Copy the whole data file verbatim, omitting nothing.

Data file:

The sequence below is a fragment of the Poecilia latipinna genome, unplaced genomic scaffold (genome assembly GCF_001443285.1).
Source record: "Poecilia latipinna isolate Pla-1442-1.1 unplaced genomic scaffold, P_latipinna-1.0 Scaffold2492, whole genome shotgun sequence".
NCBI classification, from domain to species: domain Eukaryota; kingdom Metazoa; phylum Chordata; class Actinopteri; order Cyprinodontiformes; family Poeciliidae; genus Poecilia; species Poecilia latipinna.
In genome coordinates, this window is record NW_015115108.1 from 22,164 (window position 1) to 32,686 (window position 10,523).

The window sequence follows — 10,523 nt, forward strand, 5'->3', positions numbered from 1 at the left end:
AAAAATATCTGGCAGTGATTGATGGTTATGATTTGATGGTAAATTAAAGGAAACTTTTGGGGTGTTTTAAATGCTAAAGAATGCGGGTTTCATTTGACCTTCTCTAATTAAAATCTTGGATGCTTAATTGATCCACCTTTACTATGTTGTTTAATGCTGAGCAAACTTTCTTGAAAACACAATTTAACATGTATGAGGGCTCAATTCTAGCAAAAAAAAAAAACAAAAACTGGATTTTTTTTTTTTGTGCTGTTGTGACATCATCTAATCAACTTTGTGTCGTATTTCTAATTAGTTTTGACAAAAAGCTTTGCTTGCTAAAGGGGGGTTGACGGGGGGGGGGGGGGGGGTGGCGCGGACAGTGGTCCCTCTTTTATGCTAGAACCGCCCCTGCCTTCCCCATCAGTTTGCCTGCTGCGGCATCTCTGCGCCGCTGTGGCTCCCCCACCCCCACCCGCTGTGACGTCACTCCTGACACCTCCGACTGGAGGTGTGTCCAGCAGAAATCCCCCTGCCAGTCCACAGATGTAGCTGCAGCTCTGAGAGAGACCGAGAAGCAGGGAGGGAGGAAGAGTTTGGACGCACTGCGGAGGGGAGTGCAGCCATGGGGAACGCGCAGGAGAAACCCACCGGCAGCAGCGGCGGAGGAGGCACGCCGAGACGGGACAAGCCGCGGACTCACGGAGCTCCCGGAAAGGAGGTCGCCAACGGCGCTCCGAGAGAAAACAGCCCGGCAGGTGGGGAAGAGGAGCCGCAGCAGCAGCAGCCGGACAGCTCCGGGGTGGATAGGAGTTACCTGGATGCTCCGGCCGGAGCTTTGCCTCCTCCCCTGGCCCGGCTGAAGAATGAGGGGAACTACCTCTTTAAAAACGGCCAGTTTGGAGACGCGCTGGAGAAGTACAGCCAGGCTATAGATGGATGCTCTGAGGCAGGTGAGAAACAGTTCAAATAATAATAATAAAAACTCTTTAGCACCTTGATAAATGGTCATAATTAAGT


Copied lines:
The sequence below is a fragment of the Poecilia latipinna genome, unplaced genomic scaffold (genome assembly GCF_001443285.1).
Source record: "Poecilia latipinna isolate Pla-1442-1.1 unplaced genomic scaffold, P_latipinna-1.0 Scaffold2492, whole genome shotgun sequence".
NCBI classification, from domain to species: domain Eukaryota; kingdom Metazoa; phylum Chordata; class Actinopteri; order Cyprinodontiformes; family Poeciliidae; genus Poecilia; species Poecilia latipinna.
In genome coordinates, this window is record NW_015115108.1 from 22,164 (window position 1) to 32,686 (window position 10,523).

The window sequence follows — 10,523 nt, forward strand, 5'->3', positions numbered from 1 at the left end:
AAAAATATCTGGCAGTGATTGATGGTTATGATTTGATGGTAAATTAAAGGAAACTTTTGGGGTGTTTTAAATGCTAAAGAATGCGGGTTTCATTTGACCTTCTCTAATTAAAATCTTGGATGCTTAATTGATCCACCTTTACTATGTTGTTTAATGCTGAGCAAACTTTCTTGAAAACACAATTTAACATGTATGAGGGCTCAATTCTAGCAAAAAAAAAAAACAAAAACTGGATTTTTTTTTTTTGTGCTGTTGTGACATCATCTAATCAACTTTGTGTCGTATTTCTAATTAGTTTTGACAAAAAGCTTTGCTTGCTAAAGGGGGGTTGACGGGGGGGGGGGGGGGGGTGGCGCGGACAGTGGTCCCTCTTTTATGCTAGAACCGCCCCTGCCTTCCCCATCAGTTTGCCTGCTGCGGCATCTCTGCGCCGCTGTGGCTCCCCCACCCCCACCCGCTGTGACGTCACTCCTGACACCTCCGACTGGAGGTGTGTCCAGCAGAAATCCCCCTGCCAGTCCACAGATGTAGCTGCAGCTCTGAGAGAGACCGAGAAGCAGGGAGGGAGGAAGAGTTTGGACGCACTGCGGAGGGGAGTGCAGCCATGGGGAACGCGCAGGAGAAACCCACCGGCAGCAGCGGCGGAGGAGGCACGCCGAGACGGGACAAGCCGCGGACTCACGGAGCTCCCGGAAAGGAGGTCGCCAACGGCGCTCCGAGAGAAAACAGCCCGGCAGGTGGGGAAGAGGAGCCGCAGCAGCAGCAGCCGGACAGCTCCGGGGTGGATAGGAGTTACCTGGATGCTCCGGCCGGAGCTTTGCCTCCTCCCCTGGCCCGGCTGAAGAATGAGGGGAACTACCTCTTTAAAAACGGCCAGTTTGGAGACGCGCTGGAGAAGTACAGCCAGGCTATAGATGGATGCTCTGAGGCAGGTGAGAAACAGTTCAAATAATAATAATAAAAACTCTTTAGCACCTTGATAAATGGTCATAATTAAGT